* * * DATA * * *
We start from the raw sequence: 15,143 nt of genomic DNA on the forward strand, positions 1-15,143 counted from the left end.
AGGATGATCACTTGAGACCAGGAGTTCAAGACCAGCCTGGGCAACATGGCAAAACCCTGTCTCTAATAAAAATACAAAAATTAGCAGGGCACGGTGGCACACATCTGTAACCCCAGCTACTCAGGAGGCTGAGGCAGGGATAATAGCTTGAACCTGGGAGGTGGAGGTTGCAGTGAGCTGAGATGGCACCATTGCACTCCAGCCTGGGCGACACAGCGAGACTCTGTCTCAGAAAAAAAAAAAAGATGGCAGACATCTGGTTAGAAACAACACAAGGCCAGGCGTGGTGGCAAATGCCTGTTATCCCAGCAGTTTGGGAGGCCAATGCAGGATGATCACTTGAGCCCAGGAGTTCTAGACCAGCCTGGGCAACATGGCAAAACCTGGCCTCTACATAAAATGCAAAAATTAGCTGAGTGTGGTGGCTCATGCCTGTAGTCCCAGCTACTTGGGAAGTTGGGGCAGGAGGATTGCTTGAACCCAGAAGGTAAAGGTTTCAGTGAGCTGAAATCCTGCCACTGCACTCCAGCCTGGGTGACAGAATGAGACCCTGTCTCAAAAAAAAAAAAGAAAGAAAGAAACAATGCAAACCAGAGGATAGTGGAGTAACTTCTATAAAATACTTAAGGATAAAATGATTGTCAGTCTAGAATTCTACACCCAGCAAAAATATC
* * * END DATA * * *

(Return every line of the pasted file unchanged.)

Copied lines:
We start from the raw sequence: 15,143 nt of genomic DNA on the forward strand, positions 1-15,143 counted from the left end.
AGGATGATCACTTGAGACCAGGAGTTCAAGACCAGCCTGGGCAACATGGCAAAACCCTGTCTCTAATAAAAATACAAAAATTAGCAGGGCACGGTGGCACACATCTGTAACCCCAGCTACTCAGGAGGCTGAGGCAGGGATAATAGCTTGAACCTGGGAGGTGGAGGTTGCAGTGAGCTGAGATGGCACCATTGCACTCCAGCCTGGGCGACACAGCGAGACTCTGTCTCAGAAAAAAAAAAAAGATGGCAGACATCTGGTTAGAAACAACACAAGGCCAGGCGTGGTGGCAAATGCCTGTTATCCCAGCAGTTTGGGAGGCCAATGCAGGATGATCACTTGAGCCCAGGAGTTCTAGACCAGCCTGGGCAACATGGCAAAACCTGGCCTCTACATAAAATGCAAAAATTAGCTGAGTGTGGTGGCTCATGCCTGTAGTCCCAGCTACTTGGGAAGTTGGGGCAGGAGGATTGCTTGAACCCAGAAGGTAAAGGTTTCAGTGAGCTGAAATCCTGCCACTGCACTCCAGCCTGGGTGACAGAATGAGACCCTGTCTCAAAAAAAAAAAAGAAAGAAAGAAACAATGCAAACCAGAGGATAGTGGAGTAACTTCTATAAAATACTTAAGGATAAAATGATTGTCAGTCTAGAATTCTACACCCAGCAAAAATATC